Adventures in foreign countries can be complex or they can be simple. One of the reasons I loved living in Manisa was because of the Manisa Tennis and Hiking Club. They made hiking adventures simple.

Snow in Manisa MountainsDon’t worry Manisa, we still love you. I met up with the club at the usual location in Tarzan square on a Sunday morning. As usual, everyone there was healthy, happy, and ready to get hiking and eating. Part of the fun of this club (and probably all Turkish clubs) is how much emphasis is put on the food. The packs were loaded and this wasn’t just going to be a normal outing in the snow. This was going to be a good old fashioned snow hike/sausage roast over an open fire in the mountains.

Turksih cattle in the snowThe club had arranged a bus to take us to the highest point in the mountains between Izmir and Manisa. It was going to take us higher but since there was quite a bit of snow and ice, the road was closed down. The driver let us out at the bottom and we began carefully working our way up the mountain road. More than one hiker slipped and fell but no one was seriously hurt.

Along the way we stopped to drink tea and have breakfast. The location was pretty but not very good for those of us who hadn’t brought something to sit on! It was a cool ass place! Ha ha.

Turkish Mountain Cabin in the SnowFurther on we came to a small village where the snow had trapped the inhabitants in. They didn’t seem to mind a bit. One problem did seem to be sewage leaking from somewhere though as the smell of urine was incredibly strong throughout the village. I’m not sure why, but I watched where I stepped.

We hiked up into the hills further through virgin snow and past woolly cattle who didn’t seem to mind the snow drifting in the least. They ran in a small herd. I don’t know why, but there aren’t all that many cows in Turkey which makes beef incredibly expensive. In fact, all meat is expensive in Turkey in comparison with North Africa or North America or Europe. I haven’t really figured out why.

Turkish Sausages and CampfireFinally reaching what seemed to be a peak of sorts, we started to gather wood for our weenie roast. Once again, the choice of spots wasn’t the greatest for those of us without pads to sit on, but since my Turkish is minimal I went with it, even though a more comfortable spot was not very far away with places for people to sit.

After a few misguided efforts to start a fire with large or wet wood, finally wiser heads prevailed and we managed to do things the proper way with small dry tinder, small dry twigs, and plenty of room for the fire to breathe. After that, it was sausage time.

Turks love sausages. Obviously not pork, mostly sheep or some of the more expensive ones are cow meat. We roasted, we ate, we drank tea, and then we covered up the fire with snow and set off back down the mountain.

Gokceler Bornova IzmirDown the hill, through the village, down the road, and with only one injury that caused some tears, we made it back to the waiting van. On the way we passed plenty of Turks who had come up from either Manisa or Izmir playing in the snow. Snowmen, plenty of picnicking, and as I smiled at two senior citizen couples enjoying the snow, one old man nailed me with a snowball! I wasn’t the only one laughing. His wife looked scared at first that I would be mad, but how could I be!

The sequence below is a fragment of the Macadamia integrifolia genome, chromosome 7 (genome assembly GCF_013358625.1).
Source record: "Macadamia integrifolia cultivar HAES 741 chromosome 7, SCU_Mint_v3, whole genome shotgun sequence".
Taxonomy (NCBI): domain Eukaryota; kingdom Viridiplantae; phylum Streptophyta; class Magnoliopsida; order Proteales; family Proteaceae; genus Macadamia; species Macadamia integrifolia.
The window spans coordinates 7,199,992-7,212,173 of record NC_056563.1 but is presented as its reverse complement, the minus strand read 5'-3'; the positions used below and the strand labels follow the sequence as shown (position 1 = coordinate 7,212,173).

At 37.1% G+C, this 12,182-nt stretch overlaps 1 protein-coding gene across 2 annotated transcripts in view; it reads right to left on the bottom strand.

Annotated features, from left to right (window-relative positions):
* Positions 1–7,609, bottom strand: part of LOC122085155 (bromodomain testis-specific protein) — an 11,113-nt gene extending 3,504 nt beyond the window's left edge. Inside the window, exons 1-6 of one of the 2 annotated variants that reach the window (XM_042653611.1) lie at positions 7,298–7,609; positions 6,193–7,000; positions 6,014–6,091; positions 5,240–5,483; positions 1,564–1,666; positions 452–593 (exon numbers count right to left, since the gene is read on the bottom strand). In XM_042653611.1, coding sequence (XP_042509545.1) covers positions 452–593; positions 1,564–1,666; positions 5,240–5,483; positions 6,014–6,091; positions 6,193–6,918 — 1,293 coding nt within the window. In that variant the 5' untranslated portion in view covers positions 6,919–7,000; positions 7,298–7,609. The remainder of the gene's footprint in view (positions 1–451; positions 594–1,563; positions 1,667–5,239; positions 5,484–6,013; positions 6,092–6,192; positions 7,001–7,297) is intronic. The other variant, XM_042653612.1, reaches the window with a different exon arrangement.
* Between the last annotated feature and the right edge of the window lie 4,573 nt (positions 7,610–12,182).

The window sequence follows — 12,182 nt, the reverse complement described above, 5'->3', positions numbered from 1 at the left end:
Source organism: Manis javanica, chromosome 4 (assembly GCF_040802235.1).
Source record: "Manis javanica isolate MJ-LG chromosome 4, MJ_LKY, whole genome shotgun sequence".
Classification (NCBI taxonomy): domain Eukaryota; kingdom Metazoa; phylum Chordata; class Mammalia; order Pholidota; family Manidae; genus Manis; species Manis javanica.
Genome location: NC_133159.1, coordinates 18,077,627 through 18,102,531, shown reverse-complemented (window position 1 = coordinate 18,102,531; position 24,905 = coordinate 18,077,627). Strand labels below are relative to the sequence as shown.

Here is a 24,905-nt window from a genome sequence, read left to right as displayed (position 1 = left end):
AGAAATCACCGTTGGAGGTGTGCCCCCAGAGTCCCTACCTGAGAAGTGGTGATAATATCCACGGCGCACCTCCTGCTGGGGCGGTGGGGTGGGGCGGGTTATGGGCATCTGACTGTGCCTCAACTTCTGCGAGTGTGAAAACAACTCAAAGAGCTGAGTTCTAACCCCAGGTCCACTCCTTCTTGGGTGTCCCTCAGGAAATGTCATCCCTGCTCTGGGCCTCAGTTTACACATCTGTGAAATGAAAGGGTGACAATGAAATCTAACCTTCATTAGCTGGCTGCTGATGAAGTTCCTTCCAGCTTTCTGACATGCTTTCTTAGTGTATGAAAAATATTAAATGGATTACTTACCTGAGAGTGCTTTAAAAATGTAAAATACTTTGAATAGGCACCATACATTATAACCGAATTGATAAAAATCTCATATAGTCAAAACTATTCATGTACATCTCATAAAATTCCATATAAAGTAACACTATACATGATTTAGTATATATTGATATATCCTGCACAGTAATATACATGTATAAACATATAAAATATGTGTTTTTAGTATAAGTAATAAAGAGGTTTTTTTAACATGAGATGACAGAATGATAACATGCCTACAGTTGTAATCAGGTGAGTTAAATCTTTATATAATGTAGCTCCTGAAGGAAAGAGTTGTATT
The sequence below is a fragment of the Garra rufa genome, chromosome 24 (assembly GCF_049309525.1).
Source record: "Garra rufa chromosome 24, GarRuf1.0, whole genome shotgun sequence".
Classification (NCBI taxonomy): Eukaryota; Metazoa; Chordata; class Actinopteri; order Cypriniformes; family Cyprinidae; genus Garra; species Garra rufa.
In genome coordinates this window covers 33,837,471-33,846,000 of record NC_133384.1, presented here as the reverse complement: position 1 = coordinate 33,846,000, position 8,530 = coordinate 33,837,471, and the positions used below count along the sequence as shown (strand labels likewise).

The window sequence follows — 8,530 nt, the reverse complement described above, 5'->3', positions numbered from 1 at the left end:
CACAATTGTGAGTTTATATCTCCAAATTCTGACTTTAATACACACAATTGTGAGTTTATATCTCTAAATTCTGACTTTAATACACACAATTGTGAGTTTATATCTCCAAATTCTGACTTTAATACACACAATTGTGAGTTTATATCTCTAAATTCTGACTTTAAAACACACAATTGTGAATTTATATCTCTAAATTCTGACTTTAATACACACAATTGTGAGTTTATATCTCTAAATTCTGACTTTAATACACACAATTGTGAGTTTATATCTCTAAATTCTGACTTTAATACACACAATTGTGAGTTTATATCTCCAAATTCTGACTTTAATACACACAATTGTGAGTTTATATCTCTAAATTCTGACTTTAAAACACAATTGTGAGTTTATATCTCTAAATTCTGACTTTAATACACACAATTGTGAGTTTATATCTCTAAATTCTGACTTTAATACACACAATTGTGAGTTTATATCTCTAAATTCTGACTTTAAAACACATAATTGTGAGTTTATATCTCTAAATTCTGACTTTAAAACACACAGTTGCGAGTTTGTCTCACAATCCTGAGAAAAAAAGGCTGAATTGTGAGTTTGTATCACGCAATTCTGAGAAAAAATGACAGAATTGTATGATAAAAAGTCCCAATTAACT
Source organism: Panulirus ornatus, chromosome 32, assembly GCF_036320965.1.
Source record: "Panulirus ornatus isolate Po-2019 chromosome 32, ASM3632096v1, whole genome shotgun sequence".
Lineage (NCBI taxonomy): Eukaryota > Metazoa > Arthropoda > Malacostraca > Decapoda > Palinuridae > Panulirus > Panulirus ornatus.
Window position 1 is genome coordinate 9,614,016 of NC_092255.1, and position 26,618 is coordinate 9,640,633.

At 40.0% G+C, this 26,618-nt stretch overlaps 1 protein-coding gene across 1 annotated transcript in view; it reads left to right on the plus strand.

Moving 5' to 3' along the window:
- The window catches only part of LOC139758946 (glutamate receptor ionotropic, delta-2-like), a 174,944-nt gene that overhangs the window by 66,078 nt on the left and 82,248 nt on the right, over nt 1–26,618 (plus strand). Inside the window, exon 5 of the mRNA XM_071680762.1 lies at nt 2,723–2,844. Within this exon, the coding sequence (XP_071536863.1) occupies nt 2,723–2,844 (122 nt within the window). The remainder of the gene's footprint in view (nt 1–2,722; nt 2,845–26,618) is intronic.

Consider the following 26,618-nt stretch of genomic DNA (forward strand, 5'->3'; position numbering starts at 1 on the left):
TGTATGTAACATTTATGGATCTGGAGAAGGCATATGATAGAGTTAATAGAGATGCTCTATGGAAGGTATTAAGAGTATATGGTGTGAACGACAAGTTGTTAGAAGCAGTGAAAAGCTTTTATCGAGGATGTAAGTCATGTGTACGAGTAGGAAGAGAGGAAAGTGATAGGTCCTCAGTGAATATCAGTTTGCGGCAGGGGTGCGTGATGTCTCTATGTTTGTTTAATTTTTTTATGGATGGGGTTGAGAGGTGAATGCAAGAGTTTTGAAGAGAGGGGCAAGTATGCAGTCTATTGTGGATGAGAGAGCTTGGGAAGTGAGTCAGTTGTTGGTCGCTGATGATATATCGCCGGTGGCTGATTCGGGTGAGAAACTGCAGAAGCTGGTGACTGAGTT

trekking and packing

4 Things You Didn’t Know About Packing for a Trek

One of the joys of traveling around the world is getting out into the great outdoors and enjoying Mother Nature all around the planet. Guest blogger shares how to pack for the occasion.

For those who are familiar with the joys of trekking they must have experienced that packing the right things is more important than anything else for such a trip. Imagine running short of essentials when you have hoards of non-essentials in your pack to carry around! This can be very frustrating and at times may be life threatening. Here I don’t mean running out of toilet paper but running out of your medications or forgetting your first aid kit!

Here are a few tips if you are planning to go on a trekking trip:

1)  Pack No More Than 1/4th of Your Body Weight:

Remember you will probably be carrying your essential trekking and packingload if you don’t have porters available. So do take your full load but always pack a light backpack which you can conveniently carry for a long day’s walk. As a rule it should not be more than 1/4th of your body weight.

2) You Shouldn’t Bring Everything  You Think You Should.

There are many things without which you can easily survive. The list can be long but this has to be worked out by you only. What is important to know is that when you have to carry it yourself every ounce counts!

3)Spare Batteries Are Essential

Depending on where you are heading you should keep your essentials accordingly. If it is a river trekking trip or a mountain trekking one the essentials will be different. But there will be some which will always be there. Never forget to pack your first aid kit, your sunglasses, and extra pair of socks, spare batteries for your torch and communication system as these can be a life saver in times of need.

4) You Can’t Know It All

What you should do first of all is get advice from someone who has been there before. If he or she is a professional guide then stick 100% to the advice. If your advisor is not a professional then it is advised that you should get maximum details from him or her but then carefully evaluate because there can be some overlooks or differences in perception that can change the entire content of your backpack.

Going out in nature can be very relaxing, joyful and educational and it’s better if you are comfortable and not overloaded.

Owais Siddiqui is an avid trekker and loves sharing his knowledge of places and techniques for great trekking.